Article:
I finished cutting the rest of the printing plate I talked about last week and printed "Iris and Forsythia". It's always exciting to see what that first print will look like because despite lots of planning it's always a bit of a surprise!
Partially cut soft cut printing plate
So, I gathered up my materials and headed to the kitchen to be near the sink and to use the counter to spread out my work.
Inking the printing plate
I roll out the Speedball water soluble block printing ink with a 4 inch wide soft brayer, making sure that there is an even coat on the whole surface of the linoleum. It's easy to see where the ink is because it is shiny and black. Some of the cut areas pick up ink too and I like the value and textures the lines create. I have to be careful NOT to get any blobs of ink on the brayer or they will fill in the incised areas on the plate.
The inked plate with tape for centering the print on the paper
Next, I move the printing plate over to where I have measured out rough masking tape guidelines for the printing plate and paper so that the prints will be consistently centered. In this case, I don't have to worry about being too careful. If I were using a multiple number of plates or doing a reduction print where I would print the same plate several times, I would have to construct a more elaborate registration box.
Rubbing the print
When the paper is centered on the plate, I use a wooden spoon to carefully rub the back of the paper to make sure all areas of the plate have printed. In this case, I'm using drawing paper because I intend to hand color at least one print with colored pencils. You can just see the ghost of the print showing up through the paper--I usually peek underneath to make sure it looks good before I pull the print off the plate.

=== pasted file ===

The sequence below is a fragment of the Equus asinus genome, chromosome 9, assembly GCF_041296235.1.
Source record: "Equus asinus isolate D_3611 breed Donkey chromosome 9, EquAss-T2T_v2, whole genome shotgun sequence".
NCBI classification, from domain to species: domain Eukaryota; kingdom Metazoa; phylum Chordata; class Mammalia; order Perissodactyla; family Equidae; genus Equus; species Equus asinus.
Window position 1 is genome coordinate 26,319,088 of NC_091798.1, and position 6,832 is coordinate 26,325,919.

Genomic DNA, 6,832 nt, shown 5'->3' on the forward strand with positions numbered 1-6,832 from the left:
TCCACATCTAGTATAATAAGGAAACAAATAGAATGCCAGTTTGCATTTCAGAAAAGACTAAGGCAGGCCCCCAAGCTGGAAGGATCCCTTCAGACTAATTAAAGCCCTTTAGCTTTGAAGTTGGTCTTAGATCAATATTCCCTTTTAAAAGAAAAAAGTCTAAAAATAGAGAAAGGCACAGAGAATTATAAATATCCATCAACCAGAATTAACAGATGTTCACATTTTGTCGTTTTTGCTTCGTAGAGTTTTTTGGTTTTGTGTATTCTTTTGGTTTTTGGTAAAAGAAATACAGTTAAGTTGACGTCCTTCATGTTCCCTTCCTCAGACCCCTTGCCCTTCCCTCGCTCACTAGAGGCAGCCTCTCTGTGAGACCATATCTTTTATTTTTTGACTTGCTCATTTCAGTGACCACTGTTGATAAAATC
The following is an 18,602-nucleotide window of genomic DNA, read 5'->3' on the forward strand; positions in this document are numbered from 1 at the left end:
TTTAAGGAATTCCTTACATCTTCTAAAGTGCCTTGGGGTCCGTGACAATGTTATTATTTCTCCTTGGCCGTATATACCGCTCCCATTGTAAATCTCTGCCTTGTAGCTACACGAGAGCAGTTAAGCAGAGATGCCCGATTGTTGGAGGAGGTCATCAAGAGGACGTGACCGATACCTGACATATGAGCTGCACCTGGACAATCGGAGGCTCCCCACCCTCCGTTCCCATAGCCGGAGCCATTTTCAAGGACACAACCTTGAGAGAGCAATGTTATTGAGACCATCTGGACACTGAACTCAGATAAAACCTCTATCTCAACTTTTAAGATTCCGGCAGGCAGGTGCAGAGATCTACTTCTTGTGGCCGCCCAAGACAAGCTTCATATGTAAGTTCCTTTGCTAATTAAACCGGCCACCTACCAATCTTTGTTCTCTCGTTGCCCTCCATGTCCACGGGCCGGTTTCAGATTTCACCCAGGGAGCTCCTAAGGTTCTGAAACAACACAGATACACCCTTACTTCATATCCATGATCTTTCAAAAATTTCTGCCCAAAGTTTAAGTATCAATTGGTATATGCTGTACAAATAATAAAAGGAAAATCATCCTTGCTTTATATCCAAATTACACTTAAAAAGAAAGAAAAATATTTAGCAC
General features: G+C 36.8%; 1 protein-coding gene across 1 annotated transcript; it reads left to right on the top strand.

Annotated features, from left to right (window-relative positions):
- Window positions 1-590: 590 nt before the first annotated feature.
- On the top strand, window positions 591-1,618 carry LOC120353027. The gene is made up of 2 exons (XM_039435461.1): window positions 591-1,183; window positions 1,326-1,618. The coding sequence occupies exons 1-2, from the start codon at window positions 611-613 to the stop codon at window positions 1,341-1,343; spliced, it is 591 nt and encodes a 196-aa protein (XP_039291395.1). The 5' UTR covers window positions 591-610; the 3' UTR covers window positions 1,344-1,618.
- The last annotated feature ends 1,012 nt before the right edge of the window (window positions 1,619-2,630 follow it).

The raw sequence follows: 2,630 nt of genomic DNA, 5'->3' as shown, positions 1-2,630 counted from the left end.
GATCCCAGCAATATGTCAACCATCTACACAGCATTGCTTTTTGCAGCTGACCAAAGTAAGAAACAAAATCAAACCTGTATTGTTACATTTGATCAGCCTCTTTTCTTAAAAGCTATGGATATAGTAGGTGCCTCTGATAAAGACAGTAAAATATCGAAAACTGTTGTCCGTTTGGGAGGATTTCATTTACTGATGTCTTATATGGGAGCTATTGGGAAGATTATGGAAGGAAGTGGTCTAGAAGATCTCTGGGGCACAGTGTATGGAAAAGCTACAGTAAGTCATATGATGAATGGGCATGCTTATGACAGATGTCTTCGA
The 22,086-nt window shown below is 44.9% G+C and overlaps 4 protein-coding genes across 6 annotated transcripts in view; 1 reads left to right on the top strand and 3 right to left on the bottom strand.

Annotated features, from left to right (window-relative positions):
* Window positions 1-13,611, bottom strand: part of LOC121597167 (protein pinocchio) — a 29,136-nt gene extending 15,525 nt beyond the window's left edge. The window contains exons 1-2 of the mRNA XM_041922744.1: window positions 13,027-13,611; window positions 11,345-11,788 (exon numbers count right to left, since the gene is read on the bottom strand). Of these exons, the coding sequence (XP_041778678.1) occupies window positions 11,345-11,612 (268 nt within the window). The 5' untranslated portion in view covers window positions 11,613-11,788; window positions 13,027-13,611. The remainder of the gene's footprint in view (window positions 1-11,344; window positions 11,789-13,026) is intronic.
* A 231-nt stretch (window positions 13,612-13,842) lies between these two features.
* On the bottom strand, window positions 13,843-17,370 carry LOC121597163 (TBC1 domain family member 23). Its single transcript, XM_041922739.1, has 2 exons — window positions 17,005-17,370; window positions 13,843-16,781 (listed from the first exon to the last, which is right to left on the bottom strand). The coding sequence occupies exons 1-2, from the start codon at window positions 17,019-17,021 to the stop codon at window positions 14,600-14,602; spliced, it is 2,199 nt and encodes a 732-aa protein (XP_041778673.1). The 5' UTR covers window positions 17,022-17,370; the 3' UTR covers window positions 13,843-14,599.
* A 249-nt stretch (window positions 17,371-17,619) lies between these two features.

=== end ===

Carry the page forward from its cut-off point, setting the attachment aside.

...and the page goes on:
"Iris and Forsythia"
9" x 12" • linoleum print
And here it is, the first print, called the "Artist Proof". It is meant to be a test print and if the artist is pleased with it and it needs no more cutting, it becomes the standard for the edition. I want each of the prints to be as exactly the same as possible and I might discard any that do not meet this standard. But, in this case, I'm pretty pleased! I do think that if I had treated both ferns as I did the one on the right, the print would be more balanced in terms of black areas. When I add color this print after it is dry I will be able to compensate for this if I choose to do so.
I pulled 13 prints and after printing 6 of them I had to take time out to wash and dry the plate since it had gotten pretty scummy. I intend to print some more later. It can take several days before the ink is completely dry. Then, when there's no chance of smudging, I will have the joy of hand coloring one using colored pencils....